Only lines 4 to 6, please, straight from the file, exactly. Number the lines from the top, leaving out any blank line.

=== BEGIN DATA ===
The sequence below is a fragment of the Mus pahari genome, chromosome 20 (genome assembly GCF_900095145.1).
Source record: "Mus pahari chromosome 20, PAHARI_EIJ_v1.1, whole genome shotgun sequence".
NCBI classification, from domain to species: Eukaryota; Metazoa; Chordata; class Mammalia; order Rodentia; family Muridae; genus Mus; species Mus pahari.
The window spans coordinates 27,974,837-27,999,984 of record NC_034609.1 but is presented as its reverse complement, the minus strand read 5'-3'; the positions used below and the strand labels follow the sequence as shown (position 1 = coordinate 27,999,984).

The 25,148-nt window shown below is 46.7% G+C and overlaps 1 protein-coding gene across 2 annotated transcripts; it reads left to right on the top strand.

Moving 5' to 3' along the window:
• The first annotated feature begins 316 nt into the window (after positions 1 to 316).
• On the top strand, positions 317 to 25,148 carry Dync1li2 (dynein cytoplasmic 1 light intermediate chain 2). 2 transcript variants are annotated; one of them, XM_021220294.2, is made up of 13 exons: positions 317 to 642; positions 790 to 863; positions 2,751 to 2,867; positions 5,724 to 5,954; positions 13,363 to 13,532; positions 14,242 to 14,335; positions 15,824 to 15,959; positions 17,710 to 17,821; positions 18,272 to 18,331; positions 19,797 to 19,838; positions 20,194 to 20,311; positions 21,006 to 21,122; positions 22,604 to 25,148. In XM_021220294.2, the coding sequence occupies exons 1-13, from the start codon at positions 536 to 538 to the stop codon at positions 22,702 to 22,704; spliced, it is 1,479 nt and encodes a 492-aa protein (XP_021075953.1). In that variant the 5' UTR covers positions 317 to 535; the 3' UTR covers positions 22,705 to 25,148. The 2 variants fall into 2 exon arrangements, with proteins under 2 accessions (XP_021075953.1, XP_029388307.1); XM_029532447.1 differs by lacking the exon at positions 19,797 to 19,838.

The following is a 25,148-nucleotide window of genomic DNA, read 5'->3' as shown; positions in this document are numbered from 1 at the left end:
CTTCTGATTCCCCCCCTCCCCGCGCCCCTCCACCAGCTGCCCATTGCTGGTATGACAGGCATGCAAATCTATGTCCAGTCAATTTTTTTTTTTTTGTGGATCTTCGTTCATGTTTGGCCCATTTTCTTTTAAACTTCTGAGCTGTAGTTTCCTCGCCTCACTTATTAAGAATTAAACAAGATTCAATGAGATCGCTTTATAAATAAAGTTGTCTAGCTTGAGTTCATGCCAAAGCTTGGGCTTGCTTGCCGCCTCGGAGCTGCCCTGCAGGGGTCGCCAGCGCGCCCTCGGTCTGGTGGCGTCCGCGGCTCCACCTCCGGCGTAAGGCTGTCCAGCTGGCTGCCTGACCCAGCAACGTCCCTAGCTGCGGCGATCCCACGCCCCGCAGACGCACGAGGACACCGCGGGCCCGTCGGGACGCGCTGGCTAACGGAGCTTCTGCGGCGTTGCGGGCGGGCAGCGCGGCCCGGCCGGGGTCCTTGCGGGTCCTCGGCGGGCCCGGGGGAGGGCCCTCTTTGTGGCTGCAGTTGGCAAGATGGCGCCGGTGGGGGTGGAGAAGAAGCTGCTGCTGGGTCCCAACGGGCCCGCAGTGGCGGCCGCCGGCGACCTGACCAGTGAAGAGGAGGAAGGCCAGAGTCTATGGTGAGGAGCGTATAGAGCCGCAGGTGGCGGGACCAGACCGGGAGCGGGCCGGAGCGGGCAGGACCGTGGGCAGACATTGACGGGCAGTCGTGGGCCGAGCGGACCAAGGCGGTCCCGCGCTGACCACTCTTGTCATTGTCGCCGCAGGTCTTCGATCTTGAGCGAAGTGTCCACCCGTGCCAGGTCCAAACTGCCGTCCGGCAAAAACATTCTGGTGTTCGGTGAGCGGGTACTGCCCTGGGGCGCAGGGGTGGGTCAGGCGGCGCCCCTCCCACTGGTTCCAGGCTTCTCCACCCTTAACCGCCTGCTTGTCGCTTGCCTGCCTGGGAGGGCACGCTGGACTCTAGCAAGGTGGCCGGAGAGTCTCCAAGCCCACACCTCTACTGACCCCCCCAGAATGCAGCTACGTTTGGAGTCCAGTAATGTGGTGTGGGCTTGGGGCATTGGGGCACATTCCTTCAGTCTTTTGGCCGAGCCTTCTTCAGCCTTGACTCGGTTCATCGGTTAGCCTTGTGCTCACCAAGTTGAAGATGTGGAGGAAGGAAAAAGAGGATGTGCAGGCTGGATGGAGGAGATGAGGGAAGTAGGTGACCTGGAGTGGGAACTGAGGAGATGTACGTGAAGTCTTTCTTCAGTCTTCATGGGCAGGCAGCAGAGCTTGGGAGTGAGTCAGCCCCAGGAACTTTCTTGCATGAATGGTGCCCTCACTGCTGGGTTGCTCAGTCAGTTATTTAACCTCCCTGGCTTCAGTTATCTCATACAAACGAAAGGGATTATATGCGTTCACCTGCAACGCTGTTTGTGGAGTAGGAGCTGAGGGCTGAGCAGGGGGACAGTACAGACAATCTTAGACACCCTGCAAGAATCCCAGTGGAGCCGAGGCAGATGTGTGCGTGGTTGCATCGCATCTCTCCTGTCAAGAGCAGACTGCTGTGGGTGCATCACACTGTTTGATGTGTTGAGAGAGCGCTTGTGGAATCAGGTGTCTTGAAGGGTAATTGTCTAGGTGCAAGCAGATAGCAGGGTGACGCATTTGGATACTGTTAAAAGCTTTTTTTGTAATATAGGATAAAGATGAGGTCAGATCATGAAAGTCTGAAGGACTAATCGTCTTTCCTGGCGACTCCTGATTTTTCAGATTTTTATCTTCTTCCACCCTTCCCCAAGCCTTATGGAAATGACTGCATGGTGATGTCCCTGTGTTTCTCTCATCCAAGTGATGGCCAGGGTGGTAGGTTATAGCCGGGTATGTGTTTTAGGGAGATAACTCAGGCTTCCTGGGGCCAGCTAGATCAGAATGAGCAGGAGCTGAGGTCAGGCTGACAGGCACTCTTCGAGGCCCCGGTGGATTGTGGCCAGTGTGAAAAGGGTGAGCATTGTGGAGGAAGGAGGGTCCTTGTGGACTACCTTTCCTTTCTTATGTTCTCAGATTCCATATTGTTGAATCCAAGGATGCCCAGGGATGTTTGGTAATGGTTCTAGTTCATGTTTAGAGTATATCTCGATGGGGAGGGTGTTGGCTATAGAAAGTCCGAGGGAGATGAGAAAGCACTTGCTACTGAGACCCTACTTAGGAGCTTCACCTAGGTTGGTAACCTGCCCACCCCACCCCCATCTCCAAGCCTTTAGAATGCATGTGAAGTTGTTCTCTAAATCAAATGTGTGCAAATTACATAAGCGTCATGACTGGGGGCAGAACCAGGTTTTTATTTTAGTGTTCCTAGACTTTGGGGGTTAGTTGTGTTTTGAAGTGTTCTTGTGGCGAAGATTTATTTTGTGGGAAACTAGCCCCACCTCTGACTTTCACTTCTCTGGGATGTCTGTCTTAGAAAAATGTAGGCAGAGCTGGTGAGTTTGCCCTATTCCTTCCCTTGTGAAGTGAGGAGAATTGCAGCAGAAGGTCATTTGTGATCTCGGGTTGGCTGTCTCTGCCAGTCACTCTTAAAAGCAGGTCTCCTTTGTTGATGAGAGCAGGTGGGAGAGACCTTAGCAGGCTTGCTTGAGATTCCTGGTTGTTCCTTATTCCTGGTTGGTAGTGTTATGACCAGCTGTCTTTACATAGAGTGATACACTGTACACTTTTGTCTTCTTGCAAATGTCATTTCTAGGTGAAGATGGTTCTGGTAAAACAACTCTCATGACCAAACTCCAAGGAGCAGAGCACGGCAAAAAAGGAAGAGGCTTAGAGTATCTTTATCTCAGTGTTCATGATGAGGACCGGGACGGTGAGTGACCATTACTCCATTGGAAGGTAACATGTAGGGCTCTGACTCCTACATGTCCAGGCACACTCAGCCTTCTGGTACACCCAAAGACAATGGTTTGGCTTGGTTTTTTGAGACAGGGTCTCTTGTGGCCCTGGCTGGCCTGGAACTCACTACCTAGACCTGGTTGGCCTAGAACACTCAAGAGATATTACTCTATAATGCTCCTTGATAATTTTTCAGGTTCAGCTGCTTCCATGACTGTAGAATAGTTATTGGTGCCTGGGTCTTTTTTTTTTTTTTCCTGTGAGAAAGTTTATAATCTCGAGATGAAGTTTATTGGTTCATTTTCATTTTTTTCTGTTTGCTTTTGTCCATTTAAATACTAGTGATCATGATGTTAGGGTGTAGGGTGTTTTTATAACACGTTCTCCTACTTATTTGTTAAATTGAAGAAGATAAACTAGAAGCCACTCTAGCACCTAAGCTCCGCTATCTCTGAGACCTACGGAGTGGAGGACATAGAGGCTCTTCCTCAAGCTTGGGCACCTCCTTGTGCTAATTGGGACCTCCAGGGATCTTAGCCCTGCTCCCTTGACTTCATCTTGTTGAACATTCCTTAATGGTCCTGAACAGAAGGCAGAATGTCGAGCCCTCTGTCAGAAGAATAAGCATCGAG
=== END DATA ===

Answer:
The window spans coordinates 27,974,837-27,999,984 of record NC_034609.1 but is presented as its reverse complement, the minus strand read 5'-3'; the positions used below and the strand labels follow the sequence as shown (position 1 = coordinate 27,999,984).

The 25,148-nt window shown below is 46.7% G+C and overlaps 1 protein-coding gene across 2 annotated transcripts; it reads left to right on the top strand.

Moving 5' to 3' along the window: